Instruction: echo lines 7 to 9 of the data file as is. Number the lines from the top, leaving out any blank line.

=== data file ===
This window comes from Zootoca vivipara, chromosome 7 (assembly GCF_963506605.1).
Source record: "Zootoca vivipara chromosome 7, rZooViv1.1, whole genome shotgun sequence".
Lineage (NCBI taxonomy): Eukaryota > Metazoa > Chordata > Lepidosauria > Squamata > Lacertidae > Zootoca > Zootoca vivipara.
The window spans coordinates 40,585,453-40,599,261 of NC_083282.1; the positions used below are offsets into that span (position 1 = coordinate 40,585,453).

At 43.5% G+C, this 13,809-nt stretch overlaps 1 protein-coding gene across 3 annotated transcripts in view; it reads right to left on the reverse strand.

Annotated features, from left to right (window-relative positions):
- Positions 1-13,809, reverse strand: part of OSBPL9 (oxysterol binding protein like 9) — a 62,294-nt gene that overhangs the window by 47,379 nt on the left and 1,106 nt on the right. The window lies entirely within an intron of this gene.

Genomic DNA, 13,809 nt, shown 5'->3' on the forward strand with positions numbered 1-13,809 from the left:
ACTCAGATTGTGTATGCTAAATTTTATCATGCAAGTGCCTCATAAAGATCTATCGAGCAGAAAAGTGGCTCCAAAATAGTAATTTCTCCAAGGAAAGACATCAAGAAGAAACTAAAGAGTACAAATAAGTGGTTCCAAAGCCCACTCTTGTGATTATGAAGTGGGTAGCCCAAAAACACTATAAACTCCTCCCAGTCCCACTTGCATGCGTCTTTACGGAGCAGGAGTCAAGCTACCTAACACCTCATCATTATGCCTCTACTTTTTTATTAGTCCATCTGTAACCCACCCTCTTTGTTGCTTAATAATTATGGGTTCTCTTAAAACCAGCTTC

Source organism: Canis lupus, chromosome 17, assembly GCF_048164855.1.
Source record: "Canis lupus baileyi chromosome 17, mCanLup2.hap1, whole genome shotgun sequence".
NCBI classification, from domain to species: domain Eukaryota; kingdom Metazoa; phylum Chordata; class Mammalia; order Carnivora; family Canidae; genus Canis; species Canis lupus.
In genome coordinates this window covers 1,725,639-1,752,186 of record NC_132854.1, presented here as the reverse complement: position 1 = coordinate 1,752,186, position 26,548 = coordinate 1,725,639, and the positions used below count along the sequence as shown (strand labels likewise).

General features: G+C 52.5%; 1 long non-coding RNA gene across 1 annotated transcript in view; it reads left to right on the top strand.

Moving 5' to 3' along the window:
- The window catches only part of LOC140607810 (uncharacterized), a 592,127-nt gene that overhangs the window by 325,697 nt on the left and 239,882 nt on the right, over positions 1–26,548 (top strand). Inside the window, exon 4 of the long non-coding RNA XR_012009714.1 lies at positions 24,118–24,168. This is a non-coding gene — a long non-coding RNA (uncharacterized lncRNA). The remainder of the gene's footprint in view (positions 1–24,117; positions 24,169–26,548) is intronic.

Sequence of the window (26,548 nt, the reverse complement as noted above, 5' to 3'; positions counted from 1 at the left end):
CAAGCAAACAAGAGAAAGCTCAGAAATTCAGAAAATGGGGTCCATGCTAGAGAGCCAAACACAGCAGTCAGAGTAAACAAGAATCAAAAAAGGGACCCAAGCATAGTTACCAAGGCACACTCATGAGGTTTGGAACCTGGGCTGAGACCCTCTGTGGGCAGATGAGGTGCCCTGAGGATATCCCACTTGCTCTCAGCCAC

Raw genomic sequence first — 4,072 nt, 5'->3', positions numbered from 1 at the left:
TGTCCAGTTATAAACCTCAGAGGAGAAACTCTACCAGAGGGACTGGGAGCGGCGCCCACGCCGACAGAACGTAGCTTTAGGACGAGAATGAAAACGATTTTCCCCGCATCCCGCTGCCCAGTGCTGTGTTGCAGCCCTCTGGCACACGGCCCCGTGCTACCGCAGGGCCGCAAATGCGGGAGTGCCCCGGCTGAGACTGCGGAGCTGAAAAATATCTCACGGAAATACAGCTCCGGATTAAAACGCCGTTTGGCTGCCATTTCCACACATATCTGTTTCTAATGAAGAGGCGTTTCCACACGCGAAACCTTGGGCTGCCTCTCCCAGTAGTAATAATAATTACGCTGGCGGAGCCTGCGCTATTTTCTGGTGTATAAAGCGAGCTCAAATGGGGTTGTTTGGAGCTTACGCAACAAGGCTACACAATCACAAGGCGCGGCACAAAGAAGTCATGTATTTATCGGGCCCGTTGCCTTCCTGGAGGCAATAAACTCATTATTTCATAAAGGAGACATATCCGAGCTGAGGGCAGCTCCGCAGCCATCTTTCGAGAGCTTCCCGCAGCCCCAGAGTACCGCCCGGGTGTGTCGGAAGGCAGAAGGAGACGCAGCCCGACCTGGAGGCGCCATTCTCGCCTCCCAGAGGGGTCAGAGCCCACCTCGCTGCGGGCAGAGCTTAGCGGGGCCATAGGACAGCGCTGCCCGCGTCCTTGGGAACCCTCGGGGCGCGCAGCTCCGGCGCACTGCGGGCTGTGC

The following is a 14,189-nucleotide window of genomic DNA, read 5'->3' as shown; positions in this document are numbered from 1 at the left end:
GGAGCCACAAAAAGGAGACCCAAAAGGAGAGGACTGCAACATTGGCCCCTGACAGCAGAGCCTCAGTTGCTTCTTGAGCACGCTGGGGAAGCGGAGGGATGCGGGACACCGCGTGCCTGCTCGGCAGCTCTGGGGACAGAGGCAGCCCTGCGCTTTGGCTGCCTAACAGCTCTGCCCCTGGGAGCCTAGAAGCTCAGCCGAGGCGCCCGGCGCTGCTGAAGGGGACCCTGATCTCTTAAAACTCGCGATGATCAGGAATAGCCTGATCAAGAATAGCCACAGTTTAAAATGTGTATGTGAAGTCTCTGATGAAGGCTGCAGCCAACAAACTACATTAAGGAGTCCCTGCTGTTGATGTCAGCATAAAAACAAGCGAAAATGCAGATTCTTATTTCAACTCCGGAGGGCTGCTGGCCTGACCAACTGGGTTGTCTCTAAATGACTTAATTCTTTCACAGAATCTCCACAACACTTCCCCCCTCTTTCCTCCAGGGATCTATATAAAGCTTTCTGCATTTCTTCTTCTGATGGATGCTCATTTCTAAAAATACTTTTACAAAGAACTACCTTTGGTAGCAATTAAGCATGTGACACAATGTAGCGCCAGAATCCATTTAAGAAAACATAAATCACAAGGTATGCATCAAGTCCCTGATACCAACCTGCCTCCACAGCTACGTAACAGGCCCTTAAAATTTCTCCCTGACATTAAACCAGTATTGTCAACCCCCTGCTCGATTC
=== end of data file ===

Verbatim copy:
- Positions 1-13,809, reverse strand: part of OSBPL9 (oxysterol binding protein like 9) — a 62,294-nt gene that overhangs the window by 47,379 nt on the left and 1,106 nt on the right. The window lies entirely within an intron of this gene.

Genomic DNA, 13,809 nt, shown 5'->3' on the forward strand with positions numbered 1-13,809 from the left:
ACTCAGATTGTGTATGCTAAATTTTATCATGCAAGTGCCTCATAAAGATCTATCGAGCAGAAAAGTGGCTCCAAAATAGTAATTTCTCCAAGGAAAGACATCAAGAAGAAACTAAAGAGTACAAATAAGTGGTTCCAAAGCCCACTCTTGTGATTATGAAGTGGGTAGCCCAAAAACACTATAAACTCCTCCCAGTCCCACTTGCATGCGTCTTTACGGAGCAGGAGTCAAGCTACCTAACACCTCATCATTATGCCTCTACTTTTTTATTAGTCCATCTGTAACCCACCCTCTTTGTTGCTTAATAATTATGGGTTCTCTTAAAACCAGCTTC